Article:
Skip to main content

How do I prove that I own a copyright?

Los Angeles, CA |

I wish to protect my identity and register my copyright under a pseudonym. In a legal dispute, what do I need to prove I'm the real owner of the copyright?

So, what does an entity have to do to show that it is the true owner of a copyright, as described by Mr. Ballard?

Attorney Answers 4

Posted

You need to prove publication of the work and that you filed the registration. If sent from your computer, or you have the original copies you mailed in, that should suffice.

The above is general legal and business analysis. It is not "legal advice" but analysis, and different lawyers may analyse this matter differently, especially if there are additional facts not reflected in the question. I am not your attorney until retained by a written retainer agreement signed by both of us. I am only licensed in California. See also avvo.com terms and conditions item 9, incorporated as if it was reprinted here.

Mark as helpful

9 lawyers agree

1 comment

Bruce E. Burdick

Bruce E. Burdick

Posted

Not so. You need to prove the author assigned it to you or you are the author and you own the registration (if you rely on the registration). Only if it gets into litigation is the actual author required to be disclosed. Publication is not required before enforcement. Oops, I see Attorney Ballard already pointed the above out.

Posted

I agree with Attorney Doland. Keep in mind that in a lawsuit you will ultimately not be able to protect your identity.

I am not your attorney and any posts/messages or responses to posts/messages can not establish an attorney-client relationship. www.PatchogueAttorney.com You should not rely upon free legal advice and I disclaim any liability for the results if you do.

Mark as helpful

6 lawyers agree

Posted

My colleagues are correct. I have received this question before and I generally have the same question that: what is the point of keeping your identity secret if you will eventually have to reveal yourself in litigation?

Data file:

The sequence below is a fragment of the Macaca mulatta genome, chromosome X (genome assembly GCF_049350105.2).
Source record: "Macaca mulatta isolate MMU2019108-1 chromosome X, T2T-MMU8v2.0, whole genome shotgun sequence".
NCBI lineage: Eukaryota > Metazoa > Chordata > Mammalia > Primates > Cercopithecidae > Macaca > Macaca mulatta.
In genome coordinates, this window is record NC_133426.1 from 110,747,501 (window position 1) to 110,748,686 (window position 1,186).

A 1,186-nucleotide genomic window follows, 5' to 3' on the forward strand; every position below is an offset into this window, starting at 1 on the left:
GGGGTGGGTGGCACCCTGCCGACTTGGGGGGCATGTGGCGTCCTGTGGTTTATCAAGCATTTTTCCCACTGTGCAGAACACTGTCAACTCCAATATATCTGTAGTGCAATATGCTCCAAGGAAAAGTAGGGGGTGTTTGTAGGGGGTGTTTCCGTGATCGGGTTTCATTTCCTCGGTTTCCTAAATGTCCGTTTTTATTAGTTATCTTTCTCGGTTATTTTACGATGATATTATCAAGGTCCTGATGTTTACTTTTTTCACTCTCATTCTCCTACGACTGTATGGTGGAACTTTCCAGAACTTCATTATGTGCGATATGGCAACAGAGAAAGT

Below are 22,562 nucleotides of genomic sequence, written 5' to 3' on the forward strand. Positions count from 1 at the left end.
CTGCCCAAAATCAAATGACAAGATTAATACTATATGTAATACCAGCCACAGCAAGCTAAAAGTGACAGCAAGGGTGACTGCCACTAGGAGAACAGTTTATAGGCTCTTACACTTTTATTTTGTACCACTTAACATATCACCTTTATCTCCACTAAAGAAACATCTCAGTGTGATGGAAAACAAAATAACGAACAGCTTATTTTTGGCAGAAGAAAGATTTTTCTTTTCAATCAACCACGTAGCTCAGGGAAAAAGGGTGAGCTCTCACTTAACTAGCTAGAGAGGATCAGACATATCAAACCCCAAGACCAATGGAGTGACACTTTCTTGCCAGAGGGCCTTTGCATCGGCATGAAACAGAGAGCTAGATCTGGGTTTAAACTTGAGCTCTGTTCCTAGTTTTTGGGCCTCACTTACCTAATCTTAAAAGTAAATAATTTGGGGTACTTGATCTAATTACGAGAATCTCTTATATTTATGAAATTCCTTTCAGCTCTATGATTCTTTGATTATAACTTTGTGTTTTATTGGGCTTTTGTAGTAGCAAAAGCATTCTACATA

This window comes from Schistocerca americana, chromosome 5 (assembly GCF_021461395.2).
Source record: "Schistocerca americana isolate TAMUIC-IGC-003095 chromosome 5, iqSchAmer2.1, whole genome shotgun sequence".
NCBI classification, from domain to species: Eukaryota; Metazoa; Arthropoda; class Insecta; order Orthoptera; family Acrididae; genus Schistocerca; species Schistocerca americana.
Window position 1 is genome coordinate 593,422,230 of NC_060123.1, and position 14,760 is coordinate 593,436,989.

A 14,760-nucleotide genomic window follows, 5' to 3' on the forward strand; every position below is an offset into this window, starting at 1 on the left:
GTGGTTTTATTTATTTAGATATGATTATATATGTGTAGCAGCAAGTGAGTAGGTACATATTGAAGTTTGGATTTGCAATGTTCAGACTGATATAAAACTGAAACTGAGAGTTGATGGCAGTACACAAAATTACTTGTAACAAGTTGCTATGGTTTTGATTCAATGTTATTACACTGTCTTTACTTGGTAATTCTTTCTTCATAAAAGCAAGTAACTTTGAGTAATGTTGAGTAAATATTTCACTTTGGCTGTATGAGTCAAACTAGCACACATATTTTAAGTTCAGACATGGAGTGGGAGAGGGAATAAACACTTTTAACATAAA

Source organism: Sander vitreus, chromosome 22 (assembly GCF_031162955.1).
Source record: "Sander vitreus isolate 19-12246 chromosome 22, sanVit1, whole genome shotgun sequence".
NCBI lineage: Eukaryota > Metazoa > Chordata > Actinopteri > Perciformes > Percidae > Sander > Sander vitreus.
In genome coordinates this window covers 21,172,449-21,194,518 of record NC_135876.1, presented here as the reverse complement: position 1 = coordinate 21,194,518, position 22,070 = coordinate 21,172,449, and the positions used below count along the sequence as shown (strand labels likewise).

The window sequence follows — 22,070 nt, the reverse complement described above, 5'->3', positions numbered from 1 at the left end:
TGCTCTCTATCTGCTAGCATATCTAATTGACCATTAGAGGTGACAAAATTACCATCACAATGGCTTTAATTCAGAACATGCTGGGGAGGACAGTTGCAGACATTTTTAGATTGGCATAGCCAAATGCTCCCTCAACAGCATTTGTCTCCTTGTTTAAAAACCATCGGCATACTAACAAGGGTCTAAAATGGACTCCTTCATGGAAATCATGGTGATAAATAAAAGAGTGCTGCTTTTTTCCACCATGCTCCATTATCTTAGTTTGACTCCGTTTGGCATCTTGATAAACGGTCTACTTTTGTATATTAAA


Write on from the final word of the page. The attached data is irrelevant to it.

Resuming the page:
The answer to this question is for informational purposes only and does not form an attorney-client relationship.

Mark as helpful

4 lawyers agree

2 comments

Bruce E. Burdick

Bruce E. Burdick

Posted

The point of keeping identity secret is usually for negotiation purposes as most disputes settle early in the process and often without litigation or before discovery forces this information to be revealed.

Bruce E. Burdick

Bruce E. Burdick

Posted

For example if the book is "The Diary of a Prostitute", you can see why the author might want to remain pseudonymous or anonymous as long as possible.

Posted

I disagree with my colleagues. This is going to sound real picky but here goes: To enforce the copyright in court the Questioner does not have to prove either publication of the work or that he, personally, filed the registration.

What must be established is that the defendant had "access" to the allegedly infringed material and that the person [or company] that claims to own its copyright does, in fact, own the copyright.

Many suits are filed to enforce unpublished works [e.g., "MGM used the script that I sent them to make Batman"].

As for ownership, there is no requirement during litigation to disclose the name of the living, breathing author -- in fact, in work for hire situations, the hiring company IS the author of the work.

I agree that during discovery during the lawsuit the name of the living, breathing author must be disclosed. But if the copyright owner is a company, I can easily envision that fact being buried as irrelevant.

The above response is general information ONLY and is not legal advice, does not form an attorney-client relationship, and should NOT be relied upon to take or refrain from taking any action. I am not your attorney. You should seek the advice of competent counsel before taking any action related to your inquiry.

Mark as helpful

3 lawyers agree

2 comments

Michael Charles Doland

Michael Charles Doland

Posted

To the Avvo asker (and my colleagues) - I enjoy the analytic answers of Mr. Ballard, and even more so when he contradicts me. I am a business lawyer who does about 25% IP, Mr. Ballard is a specialist and expert. Thank you for all your clarifications which I find to be of value to all concerned.

Daniel Nathan Ballard

Daniel Nathan Ballard

Posted

Michael, you're a class act.

Copyright infringement topics

Top tips from attorneys

What others are asking

Can't find what you're looking for?

Post a free question on our public forum.

Ask a Question

- or -

Search for lawyers by reviews and ratings.

Find a Lawyer

Browse all legal topics